This year, the late Godard realised his longstanding ambition in Trailer of the Film That Will Never Exist: Phony Wars; it’s a fair prediction that Skolimowski will continue to stun us with his enduring passion for cinema.

Programme Partner

Alejandro Jodorowsky: The Psychomagical Alchemist

Reaching the pinnacle at The Holy Mountain, baptising with Holy Blood, he conceives a grotesque world of [...]

Reaching the pinnacle at The Holy Mountain, baptising with Holy Blood, he conceives a grotesque world of occult ‘psychomagic,’ creates a myth as a spiritual guru, and builds a legend as a cult master filmmaker with millions of followers. He is the one and only – Alejandro Jodorowsky.

Calling himself an atheist, the Chilean-born director looks to the tarot card as his bible, through which he unleashes the wildest imagination inspired by his trump cards: Fellini’s carnivalesque circus and bizarre characters; Buñuel’s whimsical surrealism and subversive power; Pasolini’s sexual liberation and religious satire; and Freud’s psychoanalysis and libido drive. Infusing his coming-of-age struggle and estranged family relationships, the alchemist transforms all into his own brand of phantasmagorical cinema, using the power of dreams and arts as a therapy to enlighten people, all the while healing his own soul.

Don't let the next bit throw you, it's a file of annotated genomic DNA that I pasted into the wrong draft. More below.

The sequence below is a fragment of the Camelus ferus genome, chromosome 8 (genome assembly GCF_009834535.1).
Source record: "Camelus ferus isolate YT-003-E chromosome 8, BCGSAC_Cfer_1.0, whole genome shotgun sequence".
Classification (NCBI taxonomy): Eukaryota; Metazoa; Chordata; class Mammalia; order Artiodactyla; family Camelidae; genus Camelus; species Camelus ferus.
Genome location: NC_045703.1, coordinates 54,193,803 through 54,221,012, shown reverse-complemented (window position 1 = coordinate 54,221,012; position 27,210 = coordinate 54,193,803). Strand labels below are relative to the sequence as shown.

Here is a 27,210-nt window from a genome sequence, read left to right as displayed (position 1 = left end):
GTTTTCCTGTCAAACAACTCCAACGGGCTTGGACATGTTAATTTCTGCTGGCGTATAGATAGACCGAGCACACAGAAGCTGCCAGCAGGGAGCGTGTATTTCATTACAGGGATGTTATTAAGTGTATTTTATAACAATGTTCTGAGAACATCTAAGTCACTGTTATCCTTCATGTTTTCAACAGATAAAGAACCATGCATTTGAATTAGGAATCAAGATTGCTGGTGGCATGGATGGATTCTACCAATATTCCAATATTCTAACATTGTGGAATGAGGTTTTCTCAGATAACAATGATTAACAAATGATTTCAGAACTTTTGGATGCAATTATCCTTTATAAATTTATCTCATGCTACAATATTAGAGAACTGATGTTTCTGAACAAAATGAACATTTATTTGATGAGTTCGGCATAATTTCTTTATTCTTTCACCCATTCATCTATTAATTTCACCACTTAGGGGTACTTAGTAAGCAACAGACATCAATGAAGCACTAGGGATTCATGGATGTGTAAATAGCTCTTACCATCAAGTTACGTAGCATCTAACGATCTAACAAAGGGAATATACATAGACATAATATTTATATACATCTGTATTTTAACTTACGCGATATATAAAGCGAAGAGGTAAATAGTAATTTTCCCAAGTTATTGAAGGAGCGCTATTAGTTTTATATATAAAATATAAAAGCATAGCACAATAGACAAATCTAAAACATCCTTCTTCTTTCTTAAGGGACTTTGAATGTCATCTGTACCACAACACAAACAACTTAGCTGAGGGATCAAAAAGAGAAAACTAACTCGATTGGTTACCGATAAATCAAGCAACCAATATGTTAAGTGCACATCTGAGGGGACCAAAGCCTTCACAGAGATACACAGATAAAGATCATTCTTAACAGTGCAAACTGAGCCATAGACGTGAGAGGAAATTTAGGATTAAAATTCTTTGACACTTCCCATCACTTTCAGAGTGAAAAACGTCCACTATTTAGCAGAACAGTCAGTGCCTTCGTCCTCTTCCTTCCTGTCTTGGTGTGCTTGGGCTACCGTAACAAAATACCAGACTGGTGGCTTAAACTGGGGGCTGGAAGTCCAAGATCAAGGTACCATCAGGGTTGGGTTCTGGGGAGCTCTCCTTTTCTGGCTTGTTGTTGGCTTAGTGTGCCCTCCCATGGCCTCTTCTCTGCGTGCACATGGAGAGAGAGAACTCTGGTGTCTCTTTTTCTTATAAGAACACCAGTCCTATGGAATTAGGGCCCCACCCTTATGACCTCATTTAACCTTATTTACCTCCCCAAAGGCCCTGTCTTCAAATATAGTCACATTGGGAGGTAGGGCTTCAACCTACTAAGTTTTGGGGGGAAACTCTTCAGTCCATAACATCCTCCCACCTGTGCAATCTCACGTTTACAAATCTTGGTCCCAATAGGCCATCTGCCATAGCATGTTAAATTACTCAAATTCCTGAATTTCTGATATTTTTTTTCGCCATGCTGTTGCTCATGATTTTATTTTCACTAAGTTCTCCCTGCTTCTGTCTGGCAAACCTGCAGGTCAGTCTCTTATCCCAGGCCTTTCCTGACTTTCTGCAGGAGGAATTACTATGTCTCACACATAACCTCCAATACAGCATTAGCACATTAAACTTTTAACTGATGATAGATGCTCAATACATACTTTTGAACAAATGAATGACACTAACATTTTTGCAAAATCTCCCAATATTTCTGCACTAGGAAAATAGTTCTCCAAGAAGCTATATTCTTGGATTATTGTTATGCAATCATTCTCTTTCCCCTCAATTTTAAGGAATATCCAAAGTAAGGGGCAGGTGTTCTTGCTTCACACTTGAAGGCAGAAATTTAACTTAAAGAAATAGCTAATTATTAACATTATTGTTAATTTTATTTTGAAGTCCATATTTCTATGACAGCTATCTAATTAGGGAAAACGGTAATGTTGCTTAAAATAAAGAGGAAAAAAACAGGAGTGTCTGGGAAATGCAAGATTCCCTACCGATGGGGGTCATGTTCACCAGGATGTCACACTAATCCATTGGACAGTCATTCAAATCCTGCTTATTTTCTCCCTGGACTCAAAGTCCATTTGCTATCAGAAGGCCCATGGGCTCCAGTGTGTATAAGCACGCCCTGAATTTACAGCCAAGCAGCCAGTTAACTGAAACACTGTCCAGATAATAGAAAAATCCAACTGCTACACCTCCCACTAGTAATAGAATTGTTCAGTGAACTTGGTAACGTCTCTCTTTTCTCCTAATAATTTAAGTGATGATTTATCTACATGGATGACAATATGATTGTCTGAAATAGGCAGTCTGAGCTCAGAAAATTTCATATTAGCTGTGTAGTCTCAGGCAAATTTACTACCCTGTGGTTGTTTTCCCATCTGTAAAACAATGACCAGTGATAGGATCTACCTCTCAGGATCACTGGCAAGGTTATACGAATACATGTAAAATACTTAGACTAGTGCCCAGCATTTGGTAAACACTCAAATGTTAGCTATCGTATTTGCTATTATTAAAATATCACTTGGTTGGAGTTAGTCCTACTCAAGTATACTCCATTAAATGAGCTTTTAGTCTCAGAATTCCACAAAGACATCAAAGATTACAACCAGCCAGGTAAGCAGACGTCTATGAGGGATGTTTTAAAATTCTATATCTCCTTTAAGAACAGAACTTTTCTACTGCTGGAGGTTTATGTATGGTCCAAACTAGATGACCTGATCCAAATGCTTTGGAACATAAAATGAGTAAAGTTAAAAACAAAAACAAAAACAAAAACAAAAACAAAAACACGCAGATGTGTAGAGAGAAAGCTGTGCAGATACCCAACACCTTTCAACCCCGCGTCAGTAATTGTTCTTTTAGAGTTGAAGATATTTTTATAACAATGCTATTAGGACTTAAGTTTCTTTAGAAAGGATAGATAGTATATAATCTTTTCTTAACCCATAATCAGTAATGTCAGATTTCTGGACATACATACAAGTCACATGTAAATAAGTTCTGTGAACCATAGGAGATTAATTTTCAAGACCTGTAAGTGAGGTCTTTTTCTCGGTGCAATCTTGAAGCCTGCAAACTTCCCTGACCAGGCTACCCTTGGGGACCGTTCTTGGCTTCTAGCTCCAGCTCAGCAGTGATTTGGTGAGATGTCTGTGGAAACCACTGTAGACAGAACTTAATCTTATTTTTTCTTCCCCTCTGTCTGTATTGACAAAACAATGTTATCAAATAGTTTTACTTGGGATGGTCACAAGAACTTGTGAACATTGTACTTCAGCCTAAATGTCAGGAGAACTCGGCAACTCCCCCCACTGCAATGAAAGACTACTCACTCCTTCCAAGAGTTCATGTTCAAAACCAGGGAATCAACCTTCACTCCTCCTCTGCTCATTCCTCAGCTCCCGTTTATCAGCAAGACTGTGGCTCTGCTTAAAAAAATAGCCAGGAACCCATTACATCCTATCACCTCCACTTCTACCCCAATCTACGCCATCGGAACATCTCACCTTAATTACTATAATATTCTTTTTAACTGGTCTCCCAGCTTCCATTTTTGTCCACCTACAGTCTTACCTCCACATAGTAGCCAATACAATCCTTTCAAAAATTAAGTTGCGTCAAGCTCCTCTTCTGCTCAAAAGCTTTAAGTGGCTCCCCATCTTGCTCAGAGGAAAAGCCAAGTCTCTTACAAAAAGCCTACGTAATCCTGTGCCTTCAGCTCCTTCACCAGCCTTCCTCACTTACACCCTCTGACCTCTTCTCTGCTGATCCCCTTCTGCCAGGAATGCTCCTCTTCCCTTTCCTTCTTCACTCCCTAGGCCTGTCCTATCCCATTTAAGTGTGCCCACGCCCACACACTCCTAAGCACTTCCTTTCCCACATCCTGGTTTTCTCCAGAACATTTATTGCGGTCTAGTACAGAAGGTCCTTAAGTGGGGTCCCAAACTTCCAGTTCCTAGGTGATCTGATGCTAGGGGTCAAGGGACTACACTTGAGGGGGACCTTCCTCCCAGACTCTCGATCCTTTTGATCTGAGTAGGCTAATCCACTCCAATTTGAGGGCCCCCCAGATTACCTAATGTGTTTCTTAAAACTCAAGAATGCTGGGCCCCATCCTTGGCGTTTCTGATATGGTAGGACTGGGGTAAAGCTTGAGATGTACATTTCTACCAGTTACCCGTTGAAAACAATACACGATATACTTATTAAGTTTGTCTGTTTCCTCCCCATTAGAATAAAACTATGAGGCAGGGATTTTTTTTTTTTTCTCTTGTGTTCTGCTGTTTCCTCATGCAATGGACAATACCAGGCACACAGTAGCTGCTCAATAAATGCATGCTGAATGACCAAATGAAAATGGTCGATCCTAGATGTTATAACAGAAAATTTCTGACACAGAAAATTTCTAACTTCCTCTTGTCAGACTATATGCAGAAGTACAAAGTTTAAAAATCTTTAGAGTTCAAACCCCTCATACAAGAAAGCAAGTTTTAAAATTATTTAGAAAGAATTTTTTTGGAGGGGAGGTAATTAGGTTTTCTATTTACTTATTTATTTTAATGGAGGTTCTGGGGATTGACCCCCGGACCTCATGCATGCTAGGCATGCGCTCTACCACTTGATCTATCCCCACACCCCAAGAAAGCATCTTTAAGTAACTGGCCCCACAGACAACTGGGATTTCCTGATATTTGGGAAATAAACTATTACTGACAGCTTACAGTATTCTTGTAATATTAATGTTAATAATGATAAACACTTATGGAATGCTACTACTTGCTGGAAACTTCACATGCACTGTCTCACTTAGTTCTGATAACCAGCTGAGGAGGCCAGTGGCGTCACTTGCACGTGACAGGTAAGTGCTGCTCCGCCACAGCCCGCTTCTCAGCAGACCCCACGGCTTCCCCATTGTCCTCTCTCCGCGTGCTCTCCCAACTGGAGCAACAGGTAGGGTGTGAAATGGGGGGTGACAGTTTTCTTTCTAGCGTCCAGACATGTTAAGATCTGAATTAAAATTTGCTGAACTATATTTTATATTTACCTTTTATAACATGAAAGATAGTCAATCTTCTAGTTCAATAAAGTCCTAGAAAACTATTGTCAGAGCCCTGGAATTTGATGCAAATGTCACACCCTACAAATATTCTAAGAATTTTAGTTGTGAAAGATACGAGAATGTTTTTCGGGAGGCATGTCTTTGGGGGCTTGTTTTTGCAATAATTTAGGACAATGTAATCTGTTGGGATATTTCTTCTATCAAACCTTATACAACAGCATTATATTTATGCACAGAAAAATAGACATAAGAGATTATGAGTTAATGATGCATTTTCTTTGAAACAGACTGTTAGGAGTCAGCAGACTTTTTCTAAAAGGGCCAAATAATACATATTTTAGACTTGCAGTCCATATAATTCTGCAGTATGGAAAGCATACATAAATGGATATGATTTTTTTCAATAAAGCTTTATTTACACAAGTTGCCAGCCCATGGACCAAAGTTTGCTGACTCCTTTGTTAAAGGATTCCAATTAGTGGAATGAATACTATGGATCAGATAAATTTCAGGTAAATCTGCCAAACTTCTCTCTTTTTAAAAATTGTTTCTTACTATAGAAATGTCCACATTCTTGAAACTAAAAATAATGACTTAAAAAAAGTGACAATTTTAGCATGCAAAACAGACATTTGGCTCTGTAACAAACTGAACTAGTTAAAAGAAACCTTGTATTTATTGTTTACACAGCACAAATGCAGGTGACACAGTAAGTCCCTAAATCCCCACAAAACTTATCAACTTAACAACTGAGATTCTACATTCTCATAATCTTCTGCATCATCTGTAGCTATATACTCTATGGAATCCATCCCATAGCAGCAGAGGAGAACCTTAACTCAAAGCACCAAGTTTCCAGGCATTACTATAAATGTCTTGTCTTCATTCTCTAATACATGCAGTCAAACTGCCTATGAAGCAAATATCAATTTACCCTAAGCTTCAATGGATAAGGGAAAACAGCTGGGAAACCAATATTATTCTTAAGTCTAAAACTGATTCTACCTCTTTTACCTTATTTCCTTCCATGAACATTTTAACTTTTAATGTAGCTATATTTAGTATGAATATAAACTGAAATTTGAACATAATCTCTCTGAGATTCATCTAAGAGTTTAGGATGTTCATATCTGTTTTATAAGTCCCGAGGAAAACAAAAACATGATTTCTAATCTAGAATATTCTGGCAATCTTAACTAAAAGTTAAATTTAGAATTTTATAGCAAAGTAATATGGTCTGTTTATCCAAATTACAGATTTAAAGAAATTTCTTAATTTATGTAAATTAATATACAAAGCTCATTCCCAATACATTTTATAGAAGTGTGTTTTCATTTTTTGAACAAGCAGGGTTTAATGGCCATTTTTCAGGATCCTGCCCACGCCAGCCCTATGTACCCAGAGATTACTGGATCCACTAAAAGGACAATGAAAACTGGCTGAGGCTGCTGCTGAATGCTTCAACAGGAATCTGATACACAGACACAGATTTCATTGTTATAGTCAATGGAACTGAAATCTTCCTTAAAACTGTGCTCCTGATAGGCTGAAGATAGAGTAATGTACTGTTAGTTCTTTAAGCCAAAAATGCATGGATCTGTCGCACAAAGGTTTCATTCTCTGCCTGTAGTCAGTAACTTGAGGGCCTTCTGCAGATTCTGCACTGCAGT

‘Most directors make films with their eyes; I make films with my testicles.’ The visionary provocateur is fearless to stun with boobs and balls, dwarfs and cannibals, outrageous obscenity and bloody violence. More than compelling spectacles that inspire awe, his psychedelic and aesthetically intoxicating imagery is also replete with mystical iconography and visual allegory.

Chameleons dressing as conquerors, goat carcasses on the cross, Buddha-shaped pistols…these quirky emblematic figures and vaudevilles form a colony of absurd, surreal fantasy, with a generous supply of killings, tortures, disembowelments, and rapes. Whether it is called blasphemy or anti-religion, profane or sexual liberation, his dream tableau of the weird often breaks the forms and taboos, reflecting the madness of modern life, while making a satirical thrash at totalitarianism, militarism, exploitation colonialism and capitalism. As a co-founder of the Panic Movement, he aims to create works that shock in order to ‘release destructive energies as part of a wider search for peace and beauty.’